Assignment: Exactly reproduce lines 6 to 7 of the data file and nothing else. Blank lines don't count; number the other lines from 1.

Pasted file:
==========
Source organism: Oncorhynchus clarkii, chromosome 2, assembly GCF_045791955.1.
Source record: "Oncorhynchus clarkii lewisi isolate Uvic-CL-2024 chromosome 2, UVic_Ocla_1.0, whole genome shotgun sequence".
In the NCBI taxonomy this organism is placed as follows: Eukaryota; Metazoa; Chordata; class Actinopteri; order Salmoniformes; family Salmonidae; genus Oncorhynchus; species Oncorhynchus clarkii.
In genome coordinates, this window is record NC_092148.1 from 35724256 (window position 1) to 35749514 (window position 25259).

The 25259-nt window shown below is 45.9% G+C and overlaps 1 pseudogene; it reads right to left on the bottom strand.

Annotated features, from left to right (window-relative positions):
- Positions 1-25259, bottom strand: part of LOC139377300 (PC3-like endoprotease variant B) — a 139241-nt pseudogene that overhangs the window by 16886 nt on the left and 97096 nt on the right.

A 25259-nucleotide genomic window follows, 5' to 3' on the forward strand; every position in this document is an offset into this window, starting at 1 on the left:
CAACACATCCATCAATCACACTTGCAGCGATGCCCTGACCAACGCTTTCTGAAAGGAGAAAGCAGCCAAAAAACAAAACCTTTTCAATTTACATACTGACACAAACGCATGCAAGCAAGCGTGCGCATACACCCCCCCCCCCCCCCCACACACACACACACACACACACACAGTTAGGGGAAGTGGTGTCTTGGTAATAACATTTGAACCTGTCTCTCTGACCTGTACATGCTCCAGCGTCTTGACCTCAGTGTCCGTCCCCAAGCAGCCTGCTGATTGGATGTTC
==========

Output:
Annotated features, from left to right (window-relative positions):
- Positions 1-25259, bottom strand: part of LOC139377300 (PC3-like endoprotease variant B) — a 139241-nt pseudogene that overhangs the window by 16886 nt on the left and 97096 nt on the right.